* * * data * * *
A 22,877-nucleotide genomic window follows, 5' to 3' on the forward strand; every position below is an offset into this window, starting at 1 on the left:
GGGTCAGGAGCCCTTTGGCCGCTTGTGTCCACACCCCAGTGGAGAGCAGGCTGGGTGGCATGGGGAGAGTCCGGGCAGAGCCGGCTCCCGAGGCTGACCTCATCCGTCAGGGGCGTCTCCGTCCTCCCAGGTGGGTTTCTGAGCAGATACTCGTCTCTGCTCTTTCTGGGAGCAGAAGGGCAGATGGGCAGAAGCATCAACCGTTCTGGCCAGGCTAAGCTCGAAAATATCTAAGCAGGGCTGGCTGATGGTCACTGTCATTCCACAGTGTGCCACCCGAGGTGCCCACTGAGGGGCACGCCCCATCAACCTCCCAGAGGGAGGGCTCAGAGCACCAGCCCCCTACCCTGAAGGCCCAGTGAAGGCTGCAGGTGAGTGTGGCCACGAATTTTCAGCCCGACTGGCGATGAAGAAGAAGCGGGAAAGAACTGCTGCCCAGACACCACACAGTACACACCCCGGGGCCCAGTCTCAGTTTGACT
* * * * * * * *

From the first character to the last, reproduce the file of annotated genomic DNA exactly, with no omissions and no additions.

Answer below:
A 22,877-nucleotide genomic window follows, 5' to 3' on the forward strand; every position below is an offset into this window, starting at 1 on the left:
GGGTCAGGAGCCCTTTGGCCGCTTGTGTCCACACCCCAGTGGAGAGCAGGCTGGGTGGCATGGGGAGAGTCCGGGCAGAGCCGGCTCCCGAGGCTGACCTCATCCGTCAGGGGCGTCTCCGTCCTCCCAGGTGGGTTTCTGAGCAGATACTCGTCTCTGCTCTTTCTGGGAGCAGAAGGGCAGATGGGCAGAAGCATCAACCGTTCTGGCCAGGCTAAGCTCGAAAATATCTAAGCAGGGCTGGCTGATGGTCACTGTCATTCCACAGTGTGCCACCCGAGGTGCCCACTGAGGGGCACGCCCCATCAACCTCCCAGAGGGAGGGCTCAGAGCACCAGCCCCCTACCCTGAAGGCCCAGTGAAGGCTGCAGGTGAGTGTGGCCACGAATTTTCAGCCCGACTGGCGATGAAGAAGAAGCGGGAAAGAACTGCTGCCCAGACACCACACAGTACACACCCCGGGGCCCAGTCTCAGTTTGACT